Woman declared dead in 2017 is in the fight of her life to prove she still walks among us
via Beto el Curioso / YouTube

It must be terribly unnerving to wake up one day and realize the government thinks you're dead, even though you're alive and kicking. You'd figure that if you were declared dead and weren't, you'd have some say in the matter.

However, for a woman in France, things haven't been that easy.

Jeanne Pouchain, 58, who lives in the village of St. Joseph, near Lyon, had a rude awakening three years ago when she received a letter from the Lyon court of appeals declaring that her family members need to pay the money she allegedly owed.

Because, according to state records, she was deceased.


"My problem is that I've been declared dead," she said according to KFGO.

Getting your identity stolen is a truly terrible ordeal, but Pouchain's story shows that getting your life back after you've been declared dead is even more of a headache.

"I feel like I'm living a nightmare," she said.

Pouchain is now living proof of how difficult it is to live if the government says you're dead. She cannot drive, because if she gets pulled over her license is expired. She can't go to the grocery store, in case someone asks her to provide ID for purchase.

She also can't go to the hospital because she no longer has health insurance.

Her death has also frozen the joint checking account she has with her husband because she was never issued a death certificate.

"I no longer exist," Pouchain said. "I don't do anything...I sit on the veranda and write." She called the situation "macabre."

Pouchain's woes stem from a grievance filed by a former employee seeking compensation after being fired twenty years ago. This suit combined with some farcical moves by the local bureaucracy resulted in a situation where Pouchain is legally deceased.

In 2004, an industrial tribunal ordered Pouchain to pay an ex-employee of her cleaning company €14,000 ($17,000) in damages. But, the suit was filed against the company, not Pouchain, so the money didn't have to be paid out.

In 2009, the employee sued again, but the case was thrown out in court.

Seven years later, a court ruled in the employee's favor and, during the proceedings, they said they hadn't been able to reach Pouchain because she was deceased. So the court ordered her son to pay the damages.

The led the local governments to purge Pouchian from state documents, invalidating her health insurance, driver's license, and bank account.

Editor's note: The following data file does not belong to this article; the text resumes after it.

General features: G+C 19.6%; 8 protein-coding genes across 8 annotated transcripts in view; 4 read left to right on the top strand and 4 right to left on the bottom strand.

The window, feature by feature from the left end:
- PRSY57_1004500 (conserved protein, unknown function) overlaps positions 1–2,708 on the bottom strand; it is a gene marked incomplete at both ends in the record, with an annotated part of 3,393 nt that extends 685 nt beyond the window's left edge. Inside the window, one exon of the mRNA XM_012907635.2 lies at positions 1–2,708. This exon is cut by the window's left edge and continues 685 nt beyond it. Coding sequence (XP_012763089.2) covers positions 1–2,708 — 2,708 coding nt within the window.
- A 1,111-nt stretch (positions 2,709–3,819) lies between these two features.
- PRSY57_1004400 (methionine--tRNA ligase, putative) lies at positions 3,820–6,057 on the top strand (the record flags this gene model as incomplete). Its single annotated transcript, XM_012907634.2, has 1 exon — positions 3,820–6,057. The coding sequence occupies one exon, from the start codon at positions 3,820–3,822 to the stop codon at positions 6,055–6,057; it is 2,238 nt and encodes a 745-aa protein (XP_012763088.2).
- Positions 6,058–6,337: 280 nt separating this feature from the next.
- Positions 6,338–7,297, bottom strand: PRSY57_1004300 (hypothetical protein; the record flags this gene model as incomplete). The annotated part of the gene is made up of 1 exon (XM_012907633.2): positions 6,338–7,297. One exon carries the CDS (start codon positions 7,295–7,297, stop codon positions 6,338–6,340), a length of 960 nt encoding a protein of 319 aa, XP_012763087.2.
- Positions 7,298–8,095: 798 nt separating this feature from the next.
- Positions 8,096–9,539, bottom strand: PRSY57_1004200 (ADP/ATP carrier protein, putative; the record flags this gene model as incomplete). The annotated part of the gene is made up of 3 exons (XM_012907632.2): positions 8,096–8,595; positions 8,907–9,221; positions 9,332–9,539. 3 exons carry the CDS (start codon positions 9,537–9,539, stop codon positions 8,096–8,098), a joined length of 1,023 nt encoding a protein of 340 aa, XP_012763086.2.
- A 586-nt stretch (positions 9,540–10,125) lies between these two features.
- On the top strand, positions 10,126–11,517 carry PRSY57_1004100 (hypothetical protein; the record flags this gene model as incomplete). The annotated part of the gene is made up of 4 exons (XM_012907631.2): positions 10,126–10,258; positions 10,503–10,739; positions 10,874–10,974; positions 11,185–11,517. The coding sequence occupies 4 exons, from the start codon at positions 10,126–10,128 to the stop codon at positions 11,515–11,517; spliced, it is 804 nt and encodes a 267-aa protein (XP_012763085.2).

via Wally Gobetz / Flickr

The fight for Poucian's life has gone all the way to France's highest court which threw out the case citing it wasn't in its jurisdiction.

"I'm alive for my husband, for my son, for my loved ones, for the people around me, but for the justice system, I'm dead," Pouchain laments.

So for three years, she has been fighting the government to reinstate her as a living, breathing entity so she can get back to living a government-sanctioned existence.

"The most important thing is to prove that I'm alive. To prove I exist," said Pouchain. "I want the state to return my identity."

Her lawyer has petitioned a court to grant a hearing where she can prove that, in fact, she is alive. "It's my last chance to recover my life," she said.

Pouchain's s story is a pretty remarkable case of bureaucratic malfeasance. But it's also a look at how much of our lives are intertwined with the state. In fact, if the government says you're dead, you may as well be.

Photo by Maxim Hopman on Unsplash

The Sam Vimes "Boots" Theory of Socioeconomic Unfairness explains one way the rich get richer.

Any time conversations about wealth and poverty come up, people inevitably start talking about boots.

The standard phrase that comes up is "pull yourself up by your bootstraps," which is usually shorthand for "work harder and don't ask for or expect help." (The fact that the phrase was originally used sarcastically because pulling oneself up by one's bootstraps is literally, physically impossible is rarely acknowledged, but c'est la vie.) The idea that people who build wealth do so because they individually work harder than poor people is baked into the American consciousness and wrapped up in the ideal of the American dream.

A different take on boots and building wealth, however, paints a more accurate picture of what it takes to get out of poverty.

Keep Reading Show less

2021 Mullet Champ kids finalists.

The mullet haircut has meant many different things. In the ’70s it meant you were a cool rocker such as David Bowie or Paul McCartney. In the ’80s it was the preferred haircut for hockey players and baseball dirtbags. The hairstyle also has a rich association with Southern culture and country music.

The mullet fell out of fashion in the mid-’90s when the flamboyant business in the front, party in the back hairstyle began to be seen as the epitome of trashiness. The haircut has been known by many names throughout history but would forever be known as the mullet after Beastie Boys released a punk rock B-side in 1994 called “Mullet Head.”

You're coming off like you're Van Damme

You've got Kenny G, in your Trans Am

You've got names like Billy Ray

Now you sing Hip Hop Hooray

Keep Reading Show less

This article originally appeared on November 11, 2015


Remember those beloved Richard Scarry books from when you were a kid?

Like a lot of people, I grew up reading them. And now, I read them to my kids.

The best!

If that doesn't ring a bell, perhaps this character from the "Busytown" series will. Classic!

Image via

Scarry was an incredibly prolific children's author and illustrator. He created over 250 books during his career. His books were loved across the world — over 100 million were sold in many languages.

But here's something you may not have known about these classics: They've been slowly changing over the years.

Don't panic! They've been changing in a good way.

Keep Reading Show less